Monday, November 21, 2016

Fibular Hemimelia -Boats part 2

A couple of weeks ago I wrote about the boats we’re in and how we’re just trying to get to the other side and how the waters are often stormy and how sometimes He waits to the last hour to come to us but HE always comes because He promised He’d never leave us.  
And last night I was thinking about these contrary winds that have come to the ones I love and added more weight to the boat they’re already having a hard time navigating, and my first response is to start a brigade -to bail them out, to get a bucket, to do something besides watch from the shore as they desperately paddle.  And I tell Freddie that I just can’t stand here and do nothing, just stand here helpless.  And he tells me that all I can really do is pray.  Just pray.
And that doesn’t seem enough for me. Surely, there’s something I can do, something I can fix. But I keep looking - and some of these boats, all of them really, are beyond my reach. And I go to sleep defeated and fearful, tears of desperation on my face.

But when I woke up this morning, I could hear water tapping our glass block window in the bathroom, the sound of the abundance of rain. I could make out raindrops amid the kaleidoscope of images filtering into the room -and I felt compelled to kneel.  I pressed my face to the cold, gray tile and cried out to Him, wanting to be made low so that He could be made high.  And I spread before Him all these burdens I couldn’t bear, stretching my fingers and opening my hands to let go of the things I could no longer carry.  And He spoke to me as the rain pelted the glass and He reminded me gently that I’ve never really rescued anyone from a sinking boat, that He’s been in control all along. That I’ve never been at the helm, not really. That I’ve just held tightly to this facade of control, trying to empty buckets of water to save those I love.
And when I get up and open His Word, He comes to me.  In 2 Kings, He brings me to the story of the widow, left with only a measure of oil, whose sons are about to be taken to pay her debt.  And she turns to Elisha the prophet for help. And he simply tells her to find some empty vessels -and not just a few- to ask her neighbors even, and to set them out and to pour out her supply of oil.  And she obeys, and God multiplies the oil and fills all the vessels -every one -and He miraculously supplies her need and secures the future for her and her sons.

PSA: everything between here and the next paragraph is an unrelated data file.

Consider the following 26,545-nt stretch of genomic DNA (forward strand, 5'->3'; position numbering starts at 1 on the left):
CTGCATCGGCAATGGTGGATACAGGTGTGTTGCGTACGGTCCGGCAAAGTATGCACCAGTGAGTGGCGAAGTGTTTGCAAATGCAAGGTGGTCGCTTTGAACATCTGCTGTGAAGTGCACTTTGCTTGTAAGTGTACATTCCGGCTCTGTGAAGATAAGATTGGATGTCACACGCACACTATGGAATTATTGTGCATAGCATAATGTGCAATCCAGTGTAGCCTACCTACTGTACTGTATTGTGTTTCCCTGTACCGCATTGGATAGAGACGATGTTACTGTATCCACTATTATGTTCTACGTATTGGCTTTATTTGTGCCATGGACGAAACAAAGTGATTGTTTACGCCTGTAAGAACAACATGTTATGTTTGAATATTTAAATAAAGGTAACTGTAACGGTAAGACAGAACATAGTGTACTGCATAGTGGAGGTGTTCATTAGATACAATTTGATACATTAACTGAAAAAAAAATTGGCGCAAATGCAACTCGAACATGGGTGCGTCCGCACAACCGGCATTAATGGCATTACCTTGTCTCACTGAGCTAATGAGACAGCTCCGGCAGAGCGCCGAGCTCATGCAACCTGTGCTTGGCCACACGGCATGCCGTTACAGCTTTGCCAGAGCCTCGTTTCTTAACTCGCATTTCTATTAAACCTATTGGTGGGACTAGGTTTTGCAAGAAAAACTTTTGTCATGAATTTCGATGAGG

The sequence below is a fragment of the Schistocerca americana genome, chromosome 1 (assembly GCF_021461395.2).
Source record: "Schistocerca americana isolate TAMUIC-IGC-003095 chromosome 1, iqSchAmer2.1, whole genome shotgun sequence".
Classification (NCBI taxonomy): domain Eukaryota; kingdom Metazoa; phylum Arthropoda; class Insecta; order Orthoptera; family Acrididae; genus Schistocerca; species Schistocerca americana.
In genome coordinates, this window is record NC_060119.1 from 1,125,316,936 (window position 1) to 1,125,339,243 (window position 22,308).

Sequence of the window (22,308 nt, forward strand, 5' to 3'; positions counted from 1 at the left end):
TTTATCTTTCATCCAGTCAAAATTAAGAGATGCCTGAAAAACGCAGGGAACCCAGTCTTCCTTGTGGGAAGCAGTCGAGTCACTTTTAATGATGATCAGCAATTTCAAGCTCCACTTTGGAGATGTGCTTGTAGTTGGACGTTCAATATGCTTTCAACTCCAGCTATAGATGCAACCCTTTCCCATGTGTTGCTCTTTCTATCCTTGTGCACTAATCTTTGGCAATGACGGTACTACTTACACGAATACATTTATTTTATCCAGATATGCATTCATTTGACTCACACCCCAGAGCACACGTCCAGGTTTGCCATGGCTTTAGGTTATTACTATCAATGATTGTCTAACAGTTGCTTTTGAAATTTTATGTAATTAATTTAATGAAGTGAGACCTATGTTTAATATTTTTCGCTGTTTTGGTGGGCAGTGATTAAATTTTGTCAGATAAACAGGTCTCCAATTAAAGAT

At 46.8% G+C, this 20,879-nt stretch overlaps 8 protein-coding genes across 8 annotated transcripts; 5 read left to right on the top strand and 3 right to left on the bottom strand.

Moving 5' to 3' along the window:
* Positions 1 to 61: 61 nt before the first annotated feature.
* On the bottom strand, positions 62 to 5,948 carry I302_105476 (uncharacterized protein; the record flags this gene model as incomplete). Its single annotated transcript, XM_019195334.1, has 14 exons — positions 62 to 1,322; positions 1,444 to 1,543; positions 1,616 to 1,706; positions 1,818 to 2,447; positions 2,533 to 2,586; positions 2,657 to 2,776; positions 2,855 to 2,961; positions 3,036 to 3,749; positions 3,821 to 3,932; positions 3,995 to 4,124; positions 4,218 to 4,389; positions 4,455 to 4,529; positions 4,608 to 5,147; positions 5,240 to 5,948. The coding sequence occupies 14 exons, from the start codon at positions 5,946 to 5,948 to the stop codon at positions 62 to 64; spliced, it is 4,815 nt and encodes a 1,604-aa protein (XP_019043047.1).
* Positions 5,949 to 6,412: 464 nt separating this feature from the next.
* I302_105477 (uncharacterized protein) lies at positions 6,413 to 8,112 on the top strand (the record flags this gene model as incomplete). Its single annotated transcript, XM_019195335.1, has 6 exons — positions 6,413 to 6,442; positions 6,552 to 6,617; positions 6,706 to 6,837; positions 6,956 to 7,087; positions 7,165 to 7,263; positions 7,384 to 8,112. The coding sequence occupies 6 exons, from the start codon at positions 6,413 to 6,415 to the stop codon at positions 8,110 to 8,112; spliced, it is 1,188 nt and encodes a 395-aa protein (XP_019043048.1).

And I read Charles Spurgeon, who says to keep this image before you - this image of the widow and her desperation.  And to “bring forth your vessels, even empty vessels not a few. All your need … —needs many, and needs varied. And set them out. Hide none of them away, but put them down one after another, in a long row, all of them. There are needs for your body, needs for your soul, needs for yourselves, needs for your families, needs for the present, needs for the future, needs for time, needs for eternity, needs for earth, needs for heaven.” Set out empty vessels for every need that you have -and like the widow, borrow extra vessels -enough for the needs of those you love -those you so desperately want to save. And stand on the side, on the shore -and watch -watch as God miraculously fills those vessels until they’re overflowing. And Spurgeon compels me to “rest fully assured that the Lord that filled the borrowed pots in Elisha’s day will also supply [my] borrowed needs. Bring out your vessels and see if it is not true. Do not put your cares away in the back room and say, ‘I shall draw them out tomorrow and begin worrying over them.’ Instead of that, while the oil is flowing, bring them here before the Lord, that the oil may have free course, and find suitable storage. Would you limit the miracle? Have you one forgotten need? Make haste with it! Still the oil is multiplying. Come one! Come all! Arrange your vessels and the Lord will fill up your needs by His grace, and fill your mouths with a song.  Fill them according to His riches in glory -through Christ Jesus.”  And Spurgeon reminds me that “you and I are such leaky vessels that none but God can ever fill us. And when we are filled, none but God can keep us full.”

And He’s teaching me that when I think of those boats and those winds and how far it seems to the other side and how weighted down my loved ones seem - that instead of picking up my bucket to do something -to attempt a rescue -that I need to set it down instead -set down the empty bucket instead -and wait for the miracle supplied by the riches of His glory in Christ Jesus.  And I am reminded that “He that spared not his own Son, but delivered him up for us all, how shall he not with him also freely give us all things?” (Romans 8:32). And I think of that cold tile and my face pressed against it and the burdens lifted from my hands and replaced with faith.